Future of wire line access networks

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Future of wire line access networks

  1. 1. FUTURE OF WIRE-LINEACCESS NETWORKSSEPTEMBER 2012By Eng. Anuradha Udunuwara,BSc.Eng(Hons), CEng, MIE(SL), MEF-CECP, MBCS, ITILv3 Foundation, MIEEE, MIEEE-CS, MIEE, MIET, MCS(SL), MSLAAS
  2. 2. Agenda2  Introduction  Design Criteria  Copper or fiber  Optical access network (c) Anuradha Udunuwara
  3. 3. Introduction3 Wired (optical fiber) APON Core Wireless BPON Wired (optical fiber) TDM PON Aggregation GPON Wireless EPON Cable PONCSP networks WDM PON Wired 10GPON Optical fiber Access AON Copper Hybrid PON 10GEPON Wireless (c) Anuradha Udunuwara
  4. 4. Design Criteria4  Start with some forecasted marketing data.  The networks that we build today should be future proof as far as possible in terms of service demand and technology used.  Example: for a residential triple play access network, it is better to have some figure on the number of customers per area, type of services required by those customers, the bandwidths consumed for each service and the bandwidth per house hold. Based on this information, we can find out the immediate bandwidth requirement per customer and the future demand.  Fiber is able to carry large amounts of data. Optical fiber networks in that sense are very much future proof.  It is always a good idea to design the networks for your real requirement rather than going behind various technologies. A technology used in United States or Europe may not be able to directly deployed in countries like ours.  Main decision factors when deciding on an access network technology/media;  cost per user  bandwidth demand  demographic criteria.  Current trend is to deliver more bandwidth per user in a secure way at lower cost. (c) Anuradha Udunuwara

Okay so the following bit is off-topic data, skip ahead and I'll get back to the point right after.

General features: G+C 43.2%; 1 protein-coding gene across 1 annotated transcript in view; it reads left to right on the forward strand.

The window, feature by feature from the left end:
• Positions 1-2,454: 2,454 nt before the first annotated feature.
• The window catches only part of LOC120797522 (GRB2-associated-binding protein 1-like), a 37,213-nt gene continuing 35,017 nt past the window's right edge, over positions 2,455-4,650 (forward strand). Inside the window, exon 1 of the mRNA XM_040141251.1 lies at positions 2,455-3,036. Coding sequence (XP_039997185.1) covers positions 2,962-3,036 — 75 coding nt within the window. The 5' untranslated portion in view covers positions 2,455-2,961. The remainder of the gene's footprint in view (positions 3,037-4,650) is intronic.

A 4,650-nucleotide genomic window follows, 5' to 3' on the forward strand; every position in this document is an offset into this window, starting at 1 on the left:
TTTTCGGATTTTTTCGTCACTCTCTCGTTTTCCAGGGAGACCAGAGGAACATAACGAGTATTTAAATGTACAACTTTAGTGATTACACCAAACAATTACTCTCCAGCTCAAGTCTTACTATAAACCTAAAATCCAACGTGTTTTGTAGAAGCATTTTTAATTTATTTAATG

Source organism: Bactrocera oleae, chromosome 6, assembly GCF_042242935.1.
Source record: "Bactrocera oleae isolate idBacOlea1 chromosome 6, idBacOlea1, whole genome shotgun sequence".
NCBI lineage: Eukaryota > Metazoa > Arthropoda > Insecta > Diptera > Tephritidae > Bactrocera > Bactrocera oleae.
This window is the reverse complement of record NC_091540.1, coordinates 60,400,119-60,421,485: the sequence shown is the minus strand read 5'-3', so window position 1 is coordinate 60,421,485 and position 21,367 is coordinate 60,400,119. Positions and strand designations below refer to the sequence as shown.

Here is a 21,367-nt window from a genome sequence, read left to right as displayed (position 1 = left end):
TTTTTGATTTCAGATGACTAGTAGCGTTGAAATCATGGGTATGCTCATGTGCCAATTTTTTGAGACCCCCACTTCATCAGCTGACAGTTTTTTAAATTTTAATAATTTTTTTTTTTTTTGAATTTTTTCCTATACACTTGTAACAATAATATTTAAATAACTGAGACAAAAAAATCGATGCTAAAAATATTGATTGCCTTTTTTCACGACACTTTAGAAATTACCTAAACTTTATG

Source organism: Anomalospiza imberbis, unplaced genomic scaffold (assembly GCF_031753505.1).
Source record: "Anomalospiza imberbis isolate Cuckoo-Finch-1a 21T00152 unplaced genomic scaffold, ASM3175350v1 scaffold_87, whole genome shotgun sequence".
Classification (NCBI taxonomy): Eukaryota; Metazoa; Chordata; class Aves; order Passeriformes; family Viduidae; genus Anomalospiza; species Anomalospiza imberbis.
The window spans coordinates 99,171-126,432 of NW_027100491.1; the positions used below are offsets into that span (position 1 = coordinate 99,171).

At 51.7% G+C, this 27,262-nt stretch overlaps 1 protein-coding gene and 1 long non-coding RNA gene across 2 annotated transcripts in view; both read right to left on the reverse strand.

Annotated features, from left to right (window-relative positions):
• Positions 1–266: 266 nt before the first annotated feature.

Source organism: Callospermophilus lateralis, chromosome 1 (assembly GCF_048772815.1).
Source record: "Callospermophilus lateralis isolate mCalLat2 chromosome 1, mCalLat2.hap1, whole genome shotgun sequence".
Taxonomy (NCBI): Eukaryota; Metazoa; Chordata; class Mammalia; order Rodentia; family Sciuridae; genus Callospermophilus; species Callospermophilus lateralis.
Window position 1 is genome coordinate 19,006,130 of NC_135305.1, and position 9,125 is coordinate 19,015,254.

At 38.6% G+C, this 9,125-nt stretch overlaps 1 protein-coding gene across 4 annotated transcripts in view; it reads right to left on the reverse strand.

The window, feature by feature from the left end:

5. 5. Copper or fiber ?5  If copper is already laid and available to the households, then it will be a good idea to use them if the required bandwidths can be delivered using them.  Fundamental problem of copper based access is the decaying of speed with the distance. Most of today’s copper based access networks start from the central office (CO) of the SP and goes to the customer. The access network is fully passive, consisting of, but not limited to, Main Distribution Frame (MDF), primary cable, Cabinet, secondary cable, Distribution Point (DP) and overhead cable. The popular Digital Subscriber Line (DSL) technologies are struggling to deliver high bandwidths when the distance between the CO and the customer increases.  One solution is to use optical fiber, instead of copper. While it is accepted that the ideal solution is to have fiber, we can also try to shorten the copper length and deliver high bandwidths. This will save lot of cost as fiber is not freshly drawn. This introduces a new term called FTTX, Fiber To The “place you want”. X could be building, home, curb/cabinet, node or even desk. So now the issue is between FTTH and FTTC/B. (c) Anuradha Udunuwara